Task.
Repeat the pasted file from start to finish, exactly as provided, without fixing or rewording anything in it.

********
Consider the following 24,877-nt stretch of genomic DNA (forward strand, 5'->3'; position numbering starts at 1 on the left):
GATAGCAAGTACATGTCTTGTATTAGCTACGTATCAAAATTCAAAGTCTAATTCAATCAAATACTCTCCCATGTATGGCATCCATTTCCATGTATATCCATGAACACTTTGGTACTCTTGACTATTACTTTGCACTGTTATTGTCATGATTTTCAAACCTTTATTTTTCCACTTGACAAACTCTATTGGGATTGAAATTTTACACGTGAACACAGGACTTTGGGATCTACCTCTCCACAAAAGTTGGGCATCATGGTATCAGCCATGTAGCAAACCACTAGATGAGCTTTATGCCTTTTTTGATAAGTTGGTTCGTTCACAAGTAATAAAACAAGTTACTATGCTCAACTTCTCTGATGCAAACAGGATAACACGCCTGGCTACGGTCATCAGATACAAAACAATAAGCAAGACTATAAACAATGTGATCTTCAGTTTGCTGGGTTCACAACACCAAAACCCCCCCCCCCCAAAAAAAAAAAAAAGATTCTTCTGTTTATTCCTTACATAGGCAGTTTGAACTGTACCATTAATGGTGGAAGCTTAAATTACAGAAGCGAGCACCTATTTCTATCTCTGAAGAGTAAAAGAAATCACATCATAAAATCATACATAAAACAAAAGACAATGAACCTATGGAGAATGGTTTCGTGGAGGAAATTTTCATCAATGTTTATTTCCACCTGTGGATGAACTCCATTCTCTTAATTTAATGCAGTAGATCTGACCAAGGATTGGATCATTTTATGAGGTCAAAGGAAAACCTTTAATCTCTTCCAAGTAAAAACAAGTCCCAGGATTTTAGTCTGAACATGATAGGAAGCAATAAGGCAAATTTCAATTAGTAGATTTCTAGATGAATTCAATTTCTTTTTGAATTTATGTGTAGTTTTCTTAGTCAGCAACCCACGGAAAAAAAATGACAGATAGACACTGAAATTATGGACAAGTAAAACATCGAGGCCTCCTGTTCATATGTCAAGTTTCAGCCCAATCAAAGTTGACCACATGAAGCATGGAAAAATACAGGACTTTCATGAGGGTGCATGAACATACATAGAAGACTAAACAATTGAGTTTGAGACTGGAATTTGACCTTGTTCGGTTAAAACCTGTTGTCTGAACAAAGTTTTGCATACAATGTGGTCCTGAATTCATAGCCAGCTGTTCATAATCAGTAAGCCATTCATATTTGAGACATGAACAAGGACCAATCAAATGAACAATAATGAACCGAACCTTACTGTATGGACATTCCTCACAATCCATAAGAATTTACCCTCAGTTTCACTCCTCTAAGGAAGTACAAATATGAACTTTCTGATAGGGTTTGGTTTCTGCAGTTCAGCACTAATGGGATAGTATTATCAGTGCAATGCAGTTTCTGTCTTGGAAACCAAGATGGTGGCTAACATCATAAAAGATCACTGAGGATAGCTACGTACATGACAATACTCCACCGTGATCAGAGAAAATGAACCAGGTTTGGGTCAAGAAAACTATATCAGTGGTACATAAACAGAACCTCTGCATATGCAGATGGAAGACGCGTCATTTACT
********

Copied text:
Consider the following 24,877-nt stretch of genomic DNA (forward strand, 5'->3'; position numbering starts at 1 on the left):
GATAGCAAGTACATGTCTTGTATTAGCTACGTATCAAAATTCAAAGTCTAATTCAATCAAATACTCTCCCATGTATGGCATCCATTTCCATGTATATCCATGAACACTTTGGTACTCTTGACTATTACTTTGCACTGTTATTGTCATGATTTTCAAACCTTTATTTTTCCACTTGACAAACTCTATTGGGATTGAAATTTTACACGTGAACACAGGACTTTGGGATCTACCTCTCCACAAAAGTTGGGCATCATGGTATCAGCCATGTAGCAAACCACTAGATGAGCTTTATGCCTTTTTTGATAAGTTGGTTCGTTCACAAGTAATAAAACAAGTTACTATGCTCAACTTCTCTGATGCAAACAGGATAACACGCCTGGCTACGGTCATCAGATACAAAACAATAAGCAAGACTATAAACAATGTGATCTTCAGTTTGCTGGGTTCACAACACCAAAACCCCCCCCCCCCAAAAAAAAAAAAAAGATTCTTCTGTTTATTCCTTACATAGGCAGTTTGAACTGTACCATTAATGGTGGAAGCTTAAATTACAGAAGCGAGCACCTATTTCTATCTCTGAAGAGTAAAAGAAATCACATCATAAAATCATACATAAAACAAAAGACAATGAACCTATGGAGAATGGTTTCGTGGAGGAAATTTTCATCAATGTTTATTTCCACCTGTGGATGAACTCCATTCTCTTAATTTAATGCAGTAGATCTGACCAAGGATTGGATCATTTTATGAGGTCAAAGGAAAACCTTTAATCTCTTCCAAGTAAAAACAAGTCCCAGGATTTTAGTCTGAACATGATAGGAAGCAATAAGGCAAATTTCAATTAGTAGATTTCTAGATGAATTCAATTTCTTTTTGAATTTATGTGTAGTTTTCTTAGTCAGCAACCCACGGAAAAAAAATGACAGATAGACACTGAAATTATGGACAAGTAAAACATCGAGGCCTCCTGTTCATATGTCAAGTTTCAGCCCAATCAAAGTTGACCACATGAAGCATGGAAAAATACAGGACTTTCATGAGGGTGCATGAACATACATAGAAGACTAAACAATTGAGTTTGAGACTGGAATTTGACCTTGTTCGGTTAAAACCTGTTGTCTGAACAAAGTTTTGCATACAATGTGGTCCTGAATTCATAGCCAGCTGTTCATAATCAGTAAGCCATTCATATTTGAGACATGAACAAGGACCAATCAAATGAACAATAATGAACCGAACCTTACTGTATGGACATTCCTCACAATCCATAAGAATTTACCCTCAGTTTCACTCCTCTAAGGAAGTACAAATATGAACTTTCTGATAGGGTTTGGTTTCTGCAGTTCAGCACTAATGGGATAGTATTATCAGTGCAATGCAGTTTCTGTCTTGGAAACCAAGATGGTGGCTAACATCATAAAAGATCACTGAGGATAGCTACGTACATGACAATACTCCACCGTGATCAGAGAAAATGAACCAGGTTTGGGTCAAGAAAACTATATCAGTGGTACATAAACAGAACCTCTGCATATGCAGATGGAAGACGCGTCATTTACT